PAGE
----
Those 1000 words

One thousand words for one picture. Let me describe my afternoon tea.

The platform zig-zags, so there are many corners to choose. I pick one which overlooks the water, and I sit so that I in front of me is a sheet of new green leaves overhanging from the tarp above me. It’s better to look ahead than up – the tarp is blue and held up by stray bits of bamboo and scrap wood. Better to look at the foliage. To my right is the tea house itself, to my left is the rest of the park, so I can see people going by.

In the shallow pool which stretches the length of the tea house, brown carp suck along the leafy bottom. The algae hasn’t had time to grow, so I can see them rooting in the molding leaves. Next to them, far more handsome, are the golden carp. Unlike their orange and white brothers and sisters which inhabit every goldfish pond in America, or the brown bottom feeders, this small school of four is a bright soft yellow, so that they really do look like shining gold fish in the water. They swim next to the brown carp, making the latter almost disappear into the bottom of the pool. They make me think of legends and folklore, as though they would speak if they heard the right voice or question.

The tea house itself is old – a brown latticework building with a porch supported by brown pillars. A sloping tiled roof ends in the traditional end pieces, most of which have faces on them. The pond separates it and the pergola structure under which I sit. Brown wicker chairs surround small wicker tables, glass tops clean of debris. An ear cleaner walks amid the tables, long cotton swabs at the ready. He dings two pieces of metal together in rhythmic clanging. For a couple of kuai he’ll delve into your ears – a practice which unnerves me. I am capable of cleaning my own ears.

It’s cool out – a remnant of the winter now forgotten. Winters are not as severe here as back home, but everyone still celebrates the return of spring.

I order a tea – theoretically. I ask the man if he has tea, and he crosses his fingers in what appears to be an “x” while he’s talking. I don’t understand the gesture, and rephrase to politely order a tea (Qĭng gei wŏ yī bēi chá). He nods and leaves, neither of us sure of each other. It’s a tea house. I would like a tea. It’s supposed to be simple. Tea here is served in big glass mugs like beer (they pour beer into shot glasses. I have never seen anyone actually drink a shot here yet). There’s a chrysanthemum blossom tea, green tea, and some sort of flower tea with a dried piece of fruit in it. I wonder what I’ll get.

It’s possible I’ll be overcharged – 4kuai. It’s hard to wrap my head around that I’m getting ripped off being charged seventy-five cents instead of a quarter. More so because the tea will be refilled regularly without further charge. I can spend the day here for a dollar, listening to birds, watching golden fish, drinking tea.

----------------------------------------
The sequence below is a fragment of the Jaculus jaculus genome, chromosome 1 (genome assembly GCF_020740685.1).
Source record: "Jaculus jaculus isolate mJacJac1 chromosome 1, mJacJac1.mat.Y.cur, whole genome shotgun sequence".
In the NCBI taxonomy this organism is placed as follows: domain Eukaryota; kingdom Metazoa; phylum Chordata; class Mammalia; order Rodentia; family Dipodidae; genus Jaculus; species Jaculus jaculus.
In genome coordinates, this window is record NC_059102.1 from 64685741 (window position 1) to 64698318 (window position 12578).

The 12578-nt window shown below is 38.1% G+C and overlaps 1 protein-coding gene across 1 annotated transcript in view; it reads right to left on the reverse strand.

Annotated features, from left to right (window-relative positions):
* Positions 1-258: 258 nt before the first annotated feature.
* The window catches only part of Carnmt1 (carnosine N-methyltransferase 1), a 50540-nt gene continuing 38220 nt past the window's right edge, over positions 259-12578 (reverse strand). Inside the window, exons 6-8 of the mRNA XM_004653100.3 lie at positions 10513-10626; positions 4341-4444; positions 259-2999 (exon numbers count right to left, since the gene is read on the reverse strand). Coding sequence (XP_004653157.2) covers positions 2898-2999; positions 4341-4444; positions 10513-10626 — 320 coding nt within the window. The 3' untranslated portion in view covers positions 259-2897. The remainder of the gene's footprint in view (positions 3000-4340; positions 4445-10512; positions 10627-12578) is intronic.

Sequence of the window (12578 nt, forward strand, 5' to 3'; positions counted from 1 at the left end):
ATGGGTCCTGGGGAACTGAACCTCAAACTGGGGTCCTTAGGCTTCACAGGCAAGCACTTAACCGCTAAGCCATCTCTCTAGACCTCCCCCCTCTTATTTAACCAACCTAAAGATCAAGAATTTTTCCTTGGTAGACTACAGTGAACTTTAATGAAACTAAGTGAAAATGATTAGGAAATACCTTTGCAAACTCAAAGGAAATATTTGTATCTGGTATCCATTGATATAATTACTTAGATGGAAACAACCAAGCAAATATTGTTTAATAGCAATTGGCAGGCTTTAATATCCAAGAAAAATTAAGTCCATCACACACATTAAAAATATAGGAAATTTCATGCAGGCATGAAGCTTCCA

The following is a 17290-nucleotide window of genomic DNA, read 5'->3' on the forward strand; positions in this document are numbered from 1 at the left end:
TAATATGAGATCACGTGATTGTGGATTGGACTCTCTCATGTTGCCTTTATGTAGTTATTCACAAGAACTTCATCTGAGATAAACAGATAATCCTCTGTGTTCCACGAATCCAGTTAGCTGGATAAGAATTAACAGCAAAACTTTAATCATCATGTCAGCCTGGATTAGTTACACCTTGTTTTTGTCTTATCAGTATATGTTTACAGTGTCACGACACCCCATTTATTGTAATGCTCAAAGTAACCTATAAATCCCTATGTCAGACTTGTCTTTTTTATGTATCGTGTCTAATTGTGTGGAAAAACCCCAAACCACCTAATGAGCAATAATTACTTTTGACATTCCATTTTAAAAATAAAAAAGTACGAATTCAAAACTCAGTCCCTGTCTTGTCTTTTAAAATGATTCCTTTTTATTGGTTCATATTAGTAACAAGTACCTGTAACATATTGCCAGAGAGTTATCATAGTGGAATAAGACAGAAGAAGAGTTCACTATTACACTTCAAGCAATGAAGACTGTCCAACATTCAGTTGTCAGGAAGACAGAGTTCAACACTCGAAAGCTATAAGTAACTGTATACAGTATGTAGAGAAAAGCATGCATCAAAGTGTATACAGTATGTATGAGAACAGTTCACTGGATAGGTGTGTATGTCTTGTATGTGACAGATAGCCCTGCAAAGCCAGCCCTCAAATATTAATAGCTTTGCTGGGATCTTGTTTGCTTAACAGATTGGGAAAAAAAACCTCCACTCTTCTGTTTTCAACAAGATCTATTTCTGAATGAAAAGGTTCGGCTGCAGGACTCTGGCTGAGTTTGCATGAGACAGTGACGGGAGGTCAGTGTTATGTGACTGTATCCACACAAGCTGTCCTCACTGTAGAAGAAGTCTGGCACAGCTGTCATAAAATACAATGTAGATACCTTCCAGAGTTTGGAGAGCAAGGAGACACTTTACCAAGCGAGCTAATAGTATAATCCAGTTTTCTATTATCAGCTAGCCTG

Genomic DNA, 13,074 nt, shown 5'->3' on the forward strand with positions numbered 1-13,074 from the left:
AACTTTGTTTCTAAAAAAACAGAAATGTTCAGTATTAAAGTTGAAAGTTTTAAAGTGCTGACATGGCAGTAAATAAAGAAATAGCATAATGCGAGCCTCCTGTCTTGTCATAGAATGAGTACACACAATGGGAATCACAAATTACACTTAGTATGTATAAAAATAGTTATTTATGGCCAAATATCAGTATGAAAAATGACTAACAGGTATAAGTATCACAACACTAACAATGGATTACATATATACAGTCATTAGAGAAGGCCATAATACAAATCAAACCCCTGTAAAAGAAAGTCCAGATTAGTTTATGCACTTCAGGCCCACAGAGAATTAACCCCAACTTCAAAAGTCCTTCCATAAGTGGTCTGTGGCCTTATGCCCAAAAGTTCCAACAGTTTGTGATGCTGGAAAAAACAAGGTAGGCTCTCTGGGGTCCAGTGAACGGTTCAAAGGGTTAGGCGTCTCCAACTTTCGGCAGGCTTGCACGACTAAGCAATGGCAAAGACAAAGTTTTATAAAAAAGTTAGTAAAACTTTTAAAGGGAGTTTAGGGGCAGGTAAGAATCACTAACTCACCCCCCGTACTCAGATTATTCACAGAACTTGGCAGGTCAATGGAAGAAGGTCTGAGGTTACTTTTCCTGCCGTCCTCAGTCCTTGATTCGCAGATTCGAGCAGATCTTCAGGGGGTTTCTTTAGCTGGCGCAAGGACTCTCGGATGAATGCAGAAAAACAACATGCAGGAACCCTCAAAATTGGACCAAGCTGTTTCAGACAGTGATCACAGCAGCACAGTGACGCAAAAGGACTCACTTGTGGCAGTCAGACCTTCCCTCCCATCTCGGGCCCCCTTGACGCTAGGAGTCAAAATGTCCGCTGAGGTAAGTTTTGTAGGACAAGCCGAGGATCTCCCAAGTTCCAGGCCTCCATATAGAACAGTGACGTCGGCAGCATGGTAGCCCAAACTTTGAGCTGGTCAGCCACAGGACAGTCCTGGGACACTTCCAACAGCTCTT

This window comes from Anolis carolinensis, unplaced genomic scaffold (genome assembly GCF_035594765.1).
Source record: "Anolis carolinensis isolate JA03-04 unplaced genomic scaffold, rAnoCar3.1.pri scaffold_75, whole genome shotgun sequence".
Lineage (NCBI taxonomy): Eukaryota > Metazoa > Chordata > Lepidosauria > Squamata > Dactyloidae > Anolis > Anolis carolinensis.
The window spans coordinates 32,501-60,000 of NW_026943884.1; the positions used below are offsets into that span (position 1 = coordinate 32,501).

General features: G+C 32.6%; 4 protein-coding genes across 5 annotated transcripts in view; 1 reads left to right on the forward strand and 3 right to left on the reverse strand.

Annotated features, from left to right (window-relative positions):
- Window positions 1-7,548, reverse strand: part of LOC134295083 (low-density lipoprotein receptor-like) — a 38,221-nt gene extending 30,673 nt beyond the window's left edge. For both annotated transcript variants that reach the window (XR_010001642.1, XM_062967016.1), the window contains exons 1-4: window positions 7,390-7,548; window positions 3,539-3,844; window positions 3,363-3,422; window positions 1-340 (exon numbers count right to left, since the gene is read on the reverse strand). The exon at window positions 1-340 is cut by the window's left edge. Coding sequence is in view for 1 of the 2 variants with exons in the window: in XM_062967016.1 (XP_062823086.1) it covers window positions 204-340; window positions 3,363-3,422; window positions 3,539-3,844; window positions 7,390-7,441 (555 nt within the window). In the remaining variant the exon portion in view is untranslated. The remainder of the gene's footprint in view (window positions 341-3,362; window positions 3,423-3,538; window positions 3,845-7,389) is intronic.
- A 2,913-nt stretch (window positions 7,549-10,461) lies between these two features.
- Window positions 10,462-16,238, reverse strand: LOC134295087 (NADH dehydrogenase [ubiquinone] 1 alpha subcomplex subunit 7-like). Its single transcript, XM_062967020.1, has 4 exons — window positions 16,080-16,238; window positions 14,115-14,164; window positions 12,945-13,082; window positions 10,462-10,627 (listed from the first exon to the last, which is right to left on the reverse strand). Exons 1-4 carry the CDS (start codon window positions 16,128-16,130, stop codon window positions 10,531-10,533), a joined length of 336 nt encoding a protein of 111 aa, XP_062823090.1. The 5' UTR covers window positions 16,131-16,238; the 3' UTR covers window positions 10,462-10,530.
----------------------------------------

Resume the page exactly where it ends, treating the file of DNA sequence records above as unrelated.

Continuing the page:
After my tea arrives (green with small white flowers), the man drops off a monstrous thermos containing at least a gallon and a half of boiling water. Perhaps I won’t get change for my 10 kuai after all. Perhaps I’ve inadvertently ordered the premium service by not having correct change. It doesn’t matter – a dollar fifty then for an afternoon of peaceful reflection.

This is a disappearing practice in China. Tea houses used to exist everywhere in the country, but Western thought has no place for hours of gossip and reflection spent over cups of tea. So they’re disappearing, slowly but surely, in place of fast food and more “Western” (read: American) practices. The further inland you go, my books suggest, the easier it is to find a teahouse. The Wenjiang locals will sit here for long stretches of time. I feel a subtle, constant pressure to be doing something. Hence writing. Reflection can be scary and difficult, made more so when alone. Better to have something to do and distract in such times.

There is music in the air, lilting and peaceful. It sounds traditional. I recognize a flute and a stringed instrument, and listening more carefully I pick out another two instruments, one of which sounds like a guitar (I looked it up later – it’s a lute). I look about – a troupe of musicians has set up in a nearby pagoda. They are playing traditional Chinese instruments, and they sound really good. They are not, from the look of it, buskers. They are doing it because it is something do be done, to be given maybe. Or they’re practicing. In my meditative state, I like to think it’s because a park needs music, and a calm afternoon needs tranquil music.

Children walk along the handrail, balancing on the edge of the pond. Most are carrying little neon colored nets. Whether this is to try and catch the fish, or to help get the garbage off the surface, or both, is unclear. Most seem to enjoy just trailing the nets in the water, or smacking the ends on the surface, a sure way to keep their quarry far away. Some scoop up what appear to be snails, and run triumphantly to their parents or older siblings, mucky lumps in the netting.

Looking down, I see a giant brownish gray carp swim next to me. The other fish scatter before the long shape. It’s a shadow in the water, and maybe I was wrong about the magic of the golden fish. Maybe like the Holy Grail or the leaden chest, it’s the unassuming fish which has the real power. Or the biggest. Fish politics are beyond my ken.

You can write a thousand words, or take a picture. Well, here is one picture:





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